Wednesday, January 6, 2010

The Eighties - Part I

"It's time to start living the life you've imagined" - Henry James 

We are without children.  We have an empty nest.  We have three children in college and no children at home.  Did I mention that we have an empty nest?  How quickly it came.

Now, we could get about living the life we've imagined.

Us in the late '80s

The '80s were frantic because our careers were in high gear. Writing about the '80s and '90s is going to be difficult because there was so much going on.  Perhaps I'll just do tidbits.

At the beginning of the '80s I was working as Coordinator of Staff Development and Multicultural Education for the Ann Arbor Public Schools.  In the middle of the decade I left the Ann Arbor Schools and was working at Eastern Michigan University in the Student Teaching Office.

My husband was Director of the Program for Educational Opportunity at the University of Michigan. In the late '80s, he was promoted to Vice Provost at the University and our lives and experiences would soar. (More about that later.)

Our hours were long because most workshops took place after school.  We downgraded to one car, (couldn't afford two with those college bills) didn't take any vacations, and bought very little for ourselves.

Both of us also traveled as consultants so we did stay on the road.  NABSE (The National Alliance of Black School Educators) was growing and we were active, he as Founder, (NABSE was an outgrowth of his dissertation) and me as Historian.  This meant traveling not only to the National meetings but also to local meetings as there were now over 100 affiliate chapters all over the USA, Canada, several Caribbean Islands, and in Germany.

The Past Presidents of NABSE with the Founder, Charles D. Moody, Sr.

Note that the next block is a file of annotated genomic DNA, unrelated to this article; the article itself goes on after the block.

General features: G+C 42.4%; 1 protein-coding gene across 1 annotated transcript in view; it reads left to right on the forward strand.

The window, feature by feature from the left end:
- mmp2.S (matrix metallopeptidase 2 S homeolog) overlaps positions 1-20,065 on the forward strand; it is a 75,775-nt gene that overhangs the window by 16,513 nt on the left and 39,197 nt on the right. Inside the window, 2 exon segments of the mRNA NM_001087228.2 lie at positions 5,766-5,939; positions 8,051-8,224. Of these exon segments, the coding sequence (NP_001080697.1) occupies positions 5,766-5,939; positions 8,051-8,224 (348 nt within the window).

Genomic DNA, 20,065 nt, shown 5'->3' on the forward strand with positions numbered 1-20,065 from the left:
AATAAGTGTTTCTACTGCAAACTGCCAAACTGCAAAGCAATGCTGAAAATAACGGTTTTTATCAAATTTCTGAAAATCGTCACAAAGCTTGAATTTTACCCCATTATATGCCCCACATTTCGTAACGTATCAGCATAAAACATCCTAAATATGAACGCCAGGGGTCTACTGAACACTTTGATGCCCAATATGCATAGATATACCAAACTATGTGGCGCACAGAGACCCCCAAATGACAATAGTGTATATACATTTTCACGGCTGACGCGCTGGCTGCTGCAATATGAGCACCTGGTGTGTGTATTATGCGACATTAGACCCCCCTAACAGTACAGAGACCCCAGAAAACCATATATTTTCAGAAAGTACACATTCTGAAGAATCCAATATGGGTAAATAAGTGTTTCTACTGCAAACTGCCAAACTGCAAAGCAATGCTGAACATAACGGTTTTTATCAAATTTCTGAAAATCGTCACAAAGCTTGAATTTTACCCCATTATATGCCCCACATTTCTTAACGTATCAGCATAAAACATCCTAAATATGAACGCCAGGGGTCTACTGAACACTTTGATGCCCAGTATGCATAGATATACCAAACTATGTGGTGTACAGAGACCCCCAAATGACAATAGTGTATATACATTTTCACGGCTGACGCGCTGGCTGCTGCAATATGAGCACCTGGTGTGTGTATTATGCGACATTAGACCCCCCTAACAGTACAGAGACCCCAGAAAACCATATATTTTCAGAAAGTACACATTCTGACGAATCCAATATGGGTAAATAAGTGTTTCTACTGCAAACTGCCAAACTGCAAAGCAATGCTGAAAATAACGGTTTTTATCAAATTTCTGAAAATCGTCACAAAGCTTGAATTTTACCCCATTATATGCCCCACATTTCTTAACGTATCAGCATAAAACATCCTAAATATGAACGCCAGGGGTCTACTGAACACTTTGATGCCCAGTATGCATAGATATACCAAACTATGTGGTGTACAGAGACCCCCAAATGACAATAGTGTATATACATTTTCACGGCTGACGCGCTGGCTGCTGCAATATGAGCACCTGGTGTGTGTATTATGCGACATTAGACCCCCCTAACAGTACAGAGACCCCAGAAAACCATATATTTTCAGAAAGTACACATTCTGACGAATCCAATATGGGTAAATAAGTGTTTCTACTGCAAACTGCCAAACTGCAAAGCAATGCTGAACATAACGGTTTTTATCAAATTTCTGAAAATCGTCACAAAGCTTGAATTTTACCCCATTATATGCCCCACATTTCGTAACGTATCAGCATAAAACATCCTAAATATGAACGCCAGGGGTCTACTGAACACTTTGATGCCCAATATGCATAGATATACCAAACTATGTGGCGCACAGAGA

The lady in the middle, Dr. Deborah Wolfe, was one of the most dynamic women I've ever met.  She knew George Washington Carver.  I don't know why that fascinates me.

NABSE took up a great deal of our time.   We had such high hopes with a membership of over 6,000.  From 1970 until the middle 1990s it was flourishing and the possibilities were endless.  Our mission to improve education was the most important reason for the organization. Our national convention was the highlight of the year where we greeted old friends, enjoyed dinners, workshops, and deep conversations. We met and mingled with the "stars" and worked hard to improve education for African Americans.

Earline and Dr. Jerome Harris, (He is a former Superintendent of the Atlanta Public School.) The Moodys, and Dr. and Mrs. Thomas (He is a former Superintendent in Illinois.)

However, in the 2000s, many factors contributed to the decline of what should have been a stellar organization.  I won't go into the reasons, but NABSE was important because it was the biggest focus of our life during the '80s and now it is our biggest disappointment.

And what a ride it was.  We thought we would change the world and help all of the "diamonds in the rough."  The friendships we made and the ones we did help made it all worthwhile.  We, and the early members (those who are still living for we have lost so many) who really wanted to make contributions, are now all old, tired, and frail.  We're tired of fighting, but we still try to help others.

Us with Andrew Young at a NABSE meeting

Our life has been full.  We've soared with the eagles and fought with the chickens.


  1. Love that last line: "...soared with the eagles and fought with the chickens." Ha! Hope the eye is better.

  2. I love that painting and would love to know more about the woman who knew George Washington Carver.
    It is disappointing to work so hard for a cause you believe in and then have personalities and inner politics undermine your cherished dreams. I'm sure your efforts were more helpful than you realize. I'm with Janie - I love that last line.

  3. I find it interesting and inspiring that you and your husband were involved in such worthy causes Christella.

    That last line really hits a chord!

    All the best,